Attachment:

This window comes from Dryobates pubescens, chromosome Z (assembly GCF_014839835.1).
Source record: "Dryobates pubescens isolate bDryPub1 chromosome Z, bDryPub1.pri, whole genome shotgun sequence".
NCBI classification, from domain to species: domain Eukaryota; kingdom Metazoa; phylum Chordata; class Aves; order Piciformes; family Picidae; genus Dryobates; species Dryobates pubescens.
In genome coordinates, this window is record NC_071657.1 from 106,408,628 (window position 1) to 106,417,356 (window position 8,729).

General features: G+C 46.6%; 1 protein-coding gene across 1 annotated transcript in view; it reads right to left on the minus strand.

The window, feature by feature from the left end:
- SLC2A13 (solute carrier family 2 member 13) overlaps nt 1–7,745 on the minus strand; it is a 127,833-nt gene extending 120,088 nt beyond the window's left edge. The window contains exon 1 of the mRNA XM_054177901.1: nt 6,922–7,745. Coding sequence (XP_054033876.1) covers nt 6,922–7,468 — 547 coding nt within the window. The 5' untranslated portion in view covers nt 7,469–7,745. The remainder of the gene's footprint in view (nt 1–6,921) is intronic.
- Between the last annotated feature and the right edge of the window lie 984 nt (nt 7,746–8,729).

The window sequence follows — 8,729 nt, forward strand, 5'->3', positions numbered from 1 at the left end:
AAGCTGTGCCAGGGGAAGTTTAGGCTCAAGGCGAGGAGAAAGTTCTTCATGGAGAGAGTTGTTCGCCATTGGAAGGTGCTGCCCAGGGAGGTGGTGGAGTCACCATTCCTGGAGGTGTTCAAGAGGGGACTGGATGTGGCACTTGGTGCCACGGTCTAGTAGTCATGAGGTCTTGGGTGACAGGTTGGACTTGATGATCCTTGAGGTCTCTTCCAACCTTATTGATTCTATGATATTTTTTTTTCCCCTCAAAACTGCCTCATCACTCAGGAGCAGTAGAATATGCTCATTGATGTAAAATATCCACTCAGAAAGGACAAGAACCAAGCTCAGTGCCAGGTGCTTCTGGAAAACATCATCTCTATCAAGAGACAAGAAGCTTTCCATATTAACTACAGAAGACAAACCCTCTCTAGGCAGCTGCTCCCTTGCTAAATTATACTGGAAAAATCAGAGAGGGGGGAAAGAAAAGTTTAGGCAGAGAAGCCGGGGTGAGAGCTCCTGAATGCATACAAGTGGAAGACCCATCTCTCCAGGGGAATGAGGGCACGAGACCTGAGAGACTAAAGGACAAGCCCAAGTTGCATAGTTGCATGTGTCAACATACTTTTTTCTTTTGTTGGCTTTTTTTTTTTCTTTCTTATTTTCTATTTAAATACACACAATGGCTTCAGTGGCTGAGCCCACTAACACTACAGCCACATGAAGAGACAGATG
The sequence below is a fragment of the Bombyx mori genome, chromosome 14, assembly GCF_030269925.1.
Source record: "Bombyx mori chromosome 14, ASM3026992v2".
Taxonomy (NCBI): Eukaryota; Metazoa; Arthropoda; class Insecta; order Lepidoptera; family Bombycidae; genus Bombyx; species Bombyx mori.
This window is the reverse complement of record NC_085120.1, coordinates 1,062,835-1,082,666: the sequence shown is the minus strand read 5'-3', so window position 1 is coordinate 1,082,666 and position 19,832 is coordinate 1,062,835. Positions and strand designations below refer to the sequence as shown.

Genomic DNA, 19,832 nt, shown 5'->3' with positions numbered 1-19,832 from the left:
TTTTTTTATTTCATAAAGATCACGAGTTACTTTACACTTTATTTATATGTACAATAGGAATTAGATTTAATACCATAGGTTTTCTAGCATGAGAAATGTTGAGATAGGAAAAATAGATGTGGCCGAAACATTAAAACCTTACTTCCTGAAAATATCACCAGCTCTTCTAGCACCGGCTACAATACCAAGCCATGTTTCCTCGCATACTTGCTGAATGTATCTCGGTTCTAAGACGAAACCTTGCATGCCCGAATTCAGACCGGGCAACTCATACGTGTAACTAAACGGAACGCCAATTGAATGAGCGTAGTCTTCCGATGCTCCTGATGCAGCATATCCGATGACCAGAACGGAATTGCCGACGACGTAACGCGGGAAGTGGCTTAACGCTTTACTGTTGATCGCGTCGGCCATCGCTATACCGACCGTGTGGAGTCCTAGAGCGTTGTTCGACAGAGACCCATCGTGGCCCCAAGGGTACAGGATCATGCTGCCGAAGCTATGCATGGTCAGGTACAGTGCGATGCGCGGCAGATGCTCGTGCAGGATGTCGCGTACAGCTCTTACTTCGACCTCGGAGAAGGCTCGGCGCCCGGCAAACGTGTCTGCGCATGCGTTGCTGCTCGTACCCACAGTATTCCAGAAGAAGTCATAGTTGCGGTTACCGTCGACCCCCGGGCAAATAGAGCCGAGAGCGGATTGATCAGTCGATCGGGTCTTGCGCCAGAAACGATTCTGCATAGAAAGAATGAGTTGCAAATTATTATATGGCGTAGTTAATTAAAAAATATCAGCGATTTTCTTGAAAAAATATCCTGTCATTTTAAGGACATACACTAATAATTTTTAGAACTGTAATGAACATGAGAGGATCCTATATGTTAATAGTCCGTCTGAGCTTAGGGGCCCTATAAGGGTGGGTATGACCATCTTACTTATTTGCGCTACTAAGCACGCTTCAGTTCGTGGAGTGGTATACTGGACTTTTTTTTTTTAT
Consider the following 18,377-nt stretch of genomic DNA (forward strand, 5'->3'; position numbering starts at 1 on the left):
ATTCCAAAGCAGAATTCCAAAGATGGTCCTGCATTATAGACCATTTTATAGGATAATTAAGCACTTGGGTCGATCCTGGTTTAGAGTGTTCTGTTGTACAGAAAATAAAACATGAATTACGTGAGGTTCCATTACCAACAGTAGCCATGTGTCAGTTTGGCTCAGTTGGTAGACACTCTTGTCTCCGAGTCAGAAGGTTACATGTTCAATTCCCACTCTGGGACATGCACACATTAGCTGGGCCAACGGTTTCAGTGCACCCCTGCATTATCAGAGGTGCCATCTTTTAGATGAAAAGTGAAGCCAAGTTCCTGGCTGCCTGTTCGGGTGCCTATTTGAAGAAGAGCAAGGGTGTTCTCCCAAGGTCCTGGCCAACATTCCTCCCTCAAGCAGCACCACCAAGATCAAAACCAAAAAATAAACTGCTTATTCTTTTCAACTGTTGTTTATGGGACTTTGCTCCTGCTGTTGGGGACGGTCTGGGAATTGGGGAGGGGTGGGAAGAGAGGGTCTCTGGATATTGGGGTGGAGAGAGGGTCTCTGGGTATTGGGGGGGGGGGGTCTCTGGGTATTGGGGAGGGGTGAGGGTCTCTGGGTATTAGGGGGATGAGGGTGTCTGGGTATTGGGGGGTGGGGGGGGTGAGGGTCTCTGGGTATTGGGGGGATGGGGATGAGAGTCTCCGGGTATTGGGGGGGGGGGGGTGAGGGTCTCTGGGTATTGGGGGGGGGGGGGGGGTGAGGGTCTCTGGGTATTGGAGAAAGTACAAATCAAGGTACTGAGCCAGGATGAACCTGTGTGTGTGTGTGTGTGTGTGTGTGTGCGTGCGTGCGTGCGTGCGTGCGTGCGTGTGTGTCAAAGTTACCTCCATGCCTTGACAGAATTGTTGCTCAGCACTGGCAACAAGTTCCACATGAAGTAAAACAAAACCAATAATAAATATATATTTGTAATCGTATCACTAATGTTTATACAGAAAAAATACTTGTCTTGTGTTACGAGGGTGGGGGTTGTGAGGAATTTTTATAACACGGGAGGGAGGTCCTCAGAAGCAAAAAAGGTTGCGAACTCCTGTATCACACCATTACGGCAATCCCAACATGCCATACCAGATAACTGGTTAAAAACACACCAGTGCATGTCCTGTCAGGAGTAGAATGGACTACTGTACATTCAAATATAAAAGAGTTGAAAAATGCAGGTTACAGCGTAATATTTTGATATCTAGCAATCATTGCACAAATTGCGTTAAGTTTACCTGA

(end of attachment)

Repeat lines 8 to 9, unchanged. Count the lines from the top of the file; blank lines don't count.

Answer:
- Between the last annotated feature and the right edge of the window lie 984 nt (nt 7,746–8,729).

The window sequence follows — 8,729 nt, forward strand, 5'->3', positions numbered from 1 at the left end: